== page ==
2. Description of the Prior Art Ordinary trainsare known to be supported by wheels rolling on rails and driven by utilizing the adhesion between the rails and the wheels which are rotated by the torque transmitted from electric motors or the like prime mover. With such powering system, however, a running speed of higher than 300 km/hour is difficult to obtain due to decrease in the adhesive power. For this reason, a method of directly driving the trains by induction linear motors has been proposed for use in such high speed railways. However, many problems such as low power factor, low efficiency, edge effect and the like must be solved before practical useof this system.

essary to mount computers on respective trains and to provide a complicated information transmission system between respective trains and a control center on the ground, thus requiring an extremely large cost of installation for whole railway system.

LINEAR MOTOR SYSTEM OF THE PRESENT INVENTION A thyristor-controlled linear motor system is now being investigated as the most promising driving system for automatic control of high speed railway vehicles. The thyristor-controlled linear motor system of this invention employs a linear motor of the type set forth in U.S. Pat. No. 3,771,033, assigned to the common assignee. FIG. 1 of the accompanying drawings shows an example of an electrical system and FIG. 2 is a perspective view of the ground coils and the magnetic field structure mounted on the vehicle.

As shown in FIG. 1, the electrical system comprises a plurality of groups of armature coils l a, l b, l c and 1 d. Coils in each group are connected in series, and the groups of the coils are juxtaposed with the coils of one group displaced from the coils of another group by a predetermined phase angle. As shown in FIG. 2, moreover, the entire coil assembly is covered with a protective material and secured to a suitable support on the ground with respective coil planes being held vertical. For the sake of brevity, the ground coil assembly constructed as aboye described will be referred to as an electromagnetic rail.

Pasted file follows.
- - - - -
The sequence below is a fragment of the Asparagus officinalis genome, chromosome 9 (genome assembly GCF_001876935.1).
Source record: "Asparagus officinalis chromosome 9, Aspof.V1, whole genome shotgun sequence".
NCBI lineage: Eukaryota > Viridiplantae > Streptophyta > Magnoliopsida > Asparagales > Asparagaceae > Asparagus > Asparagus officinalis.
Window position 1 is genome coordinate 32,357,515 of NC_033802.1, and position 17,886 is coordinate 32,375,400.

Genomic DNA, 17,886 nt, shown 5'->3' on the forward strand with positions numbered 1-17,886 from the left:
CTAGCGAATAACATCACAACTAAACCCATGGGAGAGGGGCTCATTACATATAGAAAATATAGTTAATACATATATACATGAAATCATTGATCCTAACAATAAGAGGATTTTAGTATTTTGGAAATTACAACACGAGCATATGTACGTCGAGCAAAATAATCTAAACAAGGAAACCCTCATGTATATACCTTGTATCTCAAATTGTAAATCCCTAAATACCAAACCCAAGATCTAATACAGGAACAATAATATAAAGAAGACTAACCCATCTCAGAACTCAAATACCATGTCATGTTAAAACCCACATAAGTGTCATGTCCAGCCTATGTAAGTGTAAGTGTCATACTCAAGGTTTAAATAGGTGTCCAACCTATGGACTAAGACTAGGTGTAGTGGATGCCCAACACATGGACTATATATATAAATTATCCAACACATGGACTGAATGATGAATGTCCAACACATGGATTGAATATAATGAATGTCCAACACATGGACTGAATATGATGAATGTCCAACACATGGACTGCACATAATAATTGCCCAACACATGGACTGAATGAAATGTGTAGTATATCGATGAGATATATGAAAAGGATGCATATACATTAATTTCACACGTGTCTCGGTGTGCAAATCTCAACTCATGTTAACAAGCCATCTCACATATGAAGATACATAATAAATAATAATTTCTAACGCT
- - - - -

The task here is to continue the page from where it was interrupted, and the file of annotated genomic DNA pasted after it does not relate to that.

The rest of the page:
A field structure 16 mounted on the vehicle or train includes an air gap extending in the longitudinal direction or in the running direction of the vehicle and adapted to receive therein the coil assembly with suitable gaps in between. The field structure 16 is provided with an exciting coil to create a magnetic flux B which interlinks or crosses the armature coil in a direction normal to the plane thereof. The electric currents flowing through the groups of armature coils are suitably reversed, switched, turn on or off by means of a frequency converter J in the form of known cyclo-converter, inverter, chopper, flip-flop circuit or the like, under control of a control signal I synchronized with the position of the field structure 16 mounted on the vehicle or a control signal I determined in accordance with a predetermined pattern, so that the field structure 16 and hence the vehicle is propelled synchronously with the switching of the coil currents. Further, a thy ristor-controlled linear motor system is also under investigation employing a linear motor of the type set forth in US. Pat. 3,771,033 in which the magnetic flux B of the field structure 16 links with the lower sides of the armature coils so as to produce the floating force.

When,'in this instance, it is intended to use the thyristor-controlled linear motor in an ultra high speed train, then the required amounts of the floating force and the driving force will respectively reach 30 to 40 tons and about 5 tones per car. In order to obtain such forces in the case where natural conducting coils are employed as the field structure on the car, about 10 AT (ampereturns) are required for the grounded armature coils, since the field flux density is of the order of 8 KG. Since, on the other hand, the field structure will run or proceed at a high speed, the counter electromotive force and hence the commutation surge induced in the armature coils will amount to high levels, so that a high voltage exceeding 10 KV will also be induced.